As a last step that leads to the completion of the solar cell, a suitable second electrode layer 7, for example a second electrode layer 7 that is highly conductive, reflective and does not diffuse into the semiconductor layer, is produced. This represents the back electrode of the solar cell. A suitable metal that satisfies these conditions and also has good adhesion to copper gallium diselenide is molybdenum. After applying this second electrode layer 7, one obtains the solar cell, which is shown schematically in FIG. 3.
In order to manufacture a substrate arrangement of a chalcopyrite solar cell, such as illustrated in FIG. 6, one follows the following procedure. Such a substrate arrangemetn is suitable for the illumination of a solar cell proceeding from the back side so that a non-transparent substrate 8 can form the base. In the first manufacturing step illustrated in FIG. 4, a first electrode layer 9 of, for example, a highly conductive and highly reflective metal is applied on the electrically insulating substrate 8. Then, a semiconductor layer 10 of copper gallium diselenide having a thickness of 1-5μ and, preferably a thickness of 1-2 μm is deposited on the first electrode layer 9. The manufacturing can be, in turn, analogous to the method for manufacturing a CIS or, respectively, analogous to the manufacturing of the copper aluminum diselenide as in the first exemplary embodiment.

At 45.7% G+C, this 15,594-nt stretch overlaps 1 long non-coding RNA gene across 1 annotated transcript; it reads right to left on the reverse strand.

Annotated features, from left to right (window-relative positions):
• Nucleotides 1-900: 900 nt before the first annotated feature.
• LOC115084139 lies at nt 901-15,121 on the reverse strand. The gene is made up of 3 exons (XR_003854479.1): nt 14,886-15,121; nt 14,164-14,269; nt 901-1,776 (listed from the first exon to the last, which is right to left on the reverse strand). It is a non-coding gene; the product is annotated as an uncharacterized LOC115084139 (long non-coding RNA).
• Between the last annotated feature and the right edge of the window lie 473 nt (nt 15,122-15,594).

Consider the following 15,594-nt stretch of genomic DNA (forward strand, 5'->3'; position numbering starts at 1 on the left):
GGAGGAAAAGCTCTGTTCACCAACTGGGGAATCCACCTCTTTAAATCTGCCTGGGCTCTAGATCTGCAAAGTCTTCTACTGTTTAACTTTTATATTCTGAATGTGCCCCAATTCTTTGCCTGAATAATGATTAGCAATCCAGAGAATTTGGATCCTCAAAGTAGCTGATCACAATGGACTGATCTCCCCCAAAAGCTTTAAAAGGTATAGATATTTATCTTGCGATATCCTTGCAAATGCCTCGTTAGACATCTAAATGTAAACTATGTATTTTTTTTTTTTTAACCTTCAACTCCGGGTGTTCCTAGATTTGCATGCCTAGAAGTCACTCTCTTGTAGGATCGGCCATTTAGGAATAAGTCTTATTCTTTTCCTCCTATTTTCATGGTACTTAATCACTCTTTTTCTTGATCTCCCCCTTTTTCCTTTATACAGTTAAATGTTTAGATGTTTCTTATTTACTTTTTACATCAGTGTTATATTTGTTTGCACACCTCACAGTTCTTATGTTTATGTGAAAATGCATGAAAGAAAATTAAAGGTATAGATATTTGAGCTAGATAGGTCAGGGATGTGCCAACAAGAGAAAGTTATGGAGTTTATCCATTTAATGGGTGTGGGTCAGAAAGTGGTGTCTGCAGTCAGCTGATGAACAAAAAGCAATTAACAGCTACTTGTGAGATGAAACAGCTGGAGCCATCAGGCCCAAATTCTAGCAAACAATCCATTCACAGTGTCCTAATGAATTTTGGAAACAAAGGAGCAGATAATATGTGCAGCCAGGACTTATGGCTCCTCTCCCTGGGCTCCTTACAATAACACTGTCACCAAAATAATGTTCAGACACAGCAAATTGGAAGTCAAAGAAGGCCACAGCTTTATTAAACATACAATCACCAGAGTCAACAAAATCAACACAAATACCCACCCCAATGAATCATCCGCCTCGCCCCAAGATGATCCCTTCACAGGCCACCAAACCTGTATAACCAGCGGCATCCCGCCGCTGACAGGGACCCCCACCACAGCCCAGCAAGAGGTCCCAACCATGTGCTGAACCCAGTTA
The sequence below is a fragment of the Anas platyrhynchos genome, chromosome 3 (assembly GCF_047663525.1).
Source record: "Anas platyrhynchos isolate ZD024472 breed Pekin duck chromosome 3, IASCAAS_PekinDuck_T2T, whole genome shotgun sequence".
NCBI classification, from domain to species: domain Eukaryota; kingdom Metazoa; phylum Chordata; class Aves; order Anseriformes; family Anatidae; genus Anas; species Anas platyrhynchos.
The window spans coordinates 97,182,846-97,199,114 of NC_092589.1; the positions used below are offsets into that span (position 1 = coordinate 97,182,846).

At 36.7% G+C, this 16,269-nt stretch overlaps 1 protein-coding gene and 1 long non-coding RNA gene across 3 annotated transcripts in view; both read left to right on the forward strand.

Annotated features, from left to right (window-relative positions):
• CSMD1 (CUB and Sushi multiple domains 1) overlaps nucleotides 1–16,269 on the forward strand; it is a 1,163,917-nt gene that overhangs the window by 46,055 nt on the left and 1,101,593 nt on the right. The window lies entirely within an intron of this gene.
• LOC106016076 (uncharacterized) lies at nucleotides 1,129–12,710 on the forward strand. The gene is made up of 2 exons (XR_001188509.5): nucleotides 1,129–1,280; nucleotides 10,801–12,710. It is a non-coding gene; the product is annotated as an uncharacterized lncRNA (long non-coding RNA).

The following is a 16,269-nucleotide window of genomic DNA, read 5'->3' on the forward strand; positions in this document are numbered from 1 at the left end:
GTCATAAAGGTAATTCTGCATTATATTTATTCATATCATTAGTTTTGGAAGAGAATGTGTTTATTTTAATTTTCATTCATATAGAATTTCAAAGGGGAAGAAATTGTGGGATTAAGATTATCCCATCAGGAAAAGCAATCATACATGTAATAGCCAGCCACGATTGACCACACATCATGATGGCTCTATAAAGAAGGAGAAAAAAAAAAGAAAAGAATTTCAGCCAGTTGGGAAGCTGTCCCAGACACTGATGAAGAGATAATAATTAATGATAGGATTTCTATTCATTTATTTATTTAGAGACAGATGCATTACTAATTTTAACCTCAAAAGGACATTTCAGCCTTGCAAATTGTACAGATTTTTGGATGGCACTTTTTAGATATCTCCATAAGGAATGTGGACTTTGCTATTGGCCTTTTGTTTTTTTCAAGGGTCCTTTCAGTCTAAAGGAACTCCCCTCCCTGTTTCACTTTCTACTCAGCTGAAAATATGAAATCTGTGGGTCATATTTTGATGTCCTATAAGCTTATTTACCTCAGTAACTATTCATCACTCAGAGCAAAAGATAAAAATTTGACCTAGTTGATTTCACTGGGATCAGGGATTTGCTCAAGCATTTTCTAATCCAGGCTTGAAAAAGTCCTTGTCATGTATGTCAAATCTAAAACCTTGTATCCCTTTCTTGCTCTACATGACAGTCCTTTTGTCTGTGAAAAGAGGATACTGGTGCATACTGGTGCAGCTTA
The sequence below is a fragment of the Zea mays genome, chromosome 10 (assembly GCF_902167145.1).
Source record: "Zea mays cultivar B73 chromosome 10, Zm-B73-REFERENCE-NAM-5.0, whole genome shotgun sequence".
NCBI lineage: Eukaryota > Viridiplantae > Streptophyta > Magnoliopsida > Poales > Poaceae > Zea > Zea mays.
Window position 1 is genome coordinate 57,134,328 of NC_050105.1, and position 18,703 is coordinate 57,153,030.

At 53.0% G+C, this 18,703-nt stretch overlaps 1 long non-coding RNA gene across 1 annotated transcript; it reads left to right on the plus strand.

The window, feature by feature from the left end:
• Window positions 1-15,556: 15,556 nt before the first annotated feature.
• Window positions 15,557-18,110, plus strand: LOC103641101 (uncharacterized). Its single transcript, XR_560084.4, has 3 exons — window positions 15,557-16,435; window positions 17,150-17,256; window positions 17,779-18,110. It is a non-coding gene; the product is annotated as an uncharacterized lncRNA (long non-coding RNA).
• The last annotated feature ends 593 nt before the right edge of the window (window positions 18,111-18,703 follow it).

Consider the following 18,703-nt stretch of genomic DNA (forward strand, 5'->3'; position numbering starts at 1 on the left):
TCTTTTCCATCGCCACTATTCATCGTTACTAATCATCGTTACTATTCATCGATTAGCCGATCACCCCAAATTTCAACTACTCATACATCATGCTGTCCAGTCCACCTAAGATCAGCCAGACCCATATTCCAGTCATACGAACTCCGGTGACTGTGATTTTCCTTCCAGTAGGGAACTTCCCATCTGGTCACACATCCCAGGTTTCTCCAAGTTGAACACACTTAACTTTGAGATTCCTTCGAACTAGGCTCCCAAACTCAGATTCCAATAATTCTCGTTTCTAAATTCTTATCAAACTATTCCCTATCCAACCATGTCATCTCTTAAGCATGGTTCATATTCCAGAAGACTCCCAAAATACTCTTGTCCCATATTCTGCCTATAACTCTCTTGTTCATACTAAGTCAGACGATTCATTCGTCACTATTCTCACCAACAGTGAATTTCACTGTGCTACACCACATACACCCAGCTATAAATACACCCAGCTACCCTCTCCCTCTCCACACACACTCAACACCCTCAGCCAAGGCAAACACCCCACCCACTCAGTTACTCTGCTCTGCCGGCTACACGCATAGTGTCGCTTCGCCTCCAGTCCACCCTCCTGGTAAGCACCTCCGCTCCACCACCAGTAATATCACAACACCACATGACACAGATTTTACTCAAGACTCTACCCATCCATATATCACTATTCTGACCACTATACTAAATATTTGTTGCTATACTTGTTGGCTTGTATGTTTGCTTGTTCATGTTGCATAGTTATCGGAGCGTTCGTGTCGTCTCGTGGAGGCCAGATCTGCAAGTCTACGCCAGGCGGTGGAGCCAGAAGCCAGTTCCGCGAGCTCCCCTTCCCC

The polycrystalline semiconductor layer 10 that represents a good absorber of 1.68 eV is now converted into a window layer in its upper region 12 (FIG.5) on the basis of an ion exchange. To that end, the ion exchange of the first exemplary embodiment is implementes in an opposite direction and the semoiconductor layer 10 is immersed into a solution containing aluminum ions. A copper aluminum diselenide layer 12 having good polycrystalling quality will be produced by the ion exchange in the upper layer region that amounts to approximately 1% to 50% of the overall thickness of the semiconductor layer 10. At the same time, the band gap in the upper layer region 12 is thereby widened and, thus, the window layer of the solar sell is produced, as illustrated in FIG. 6.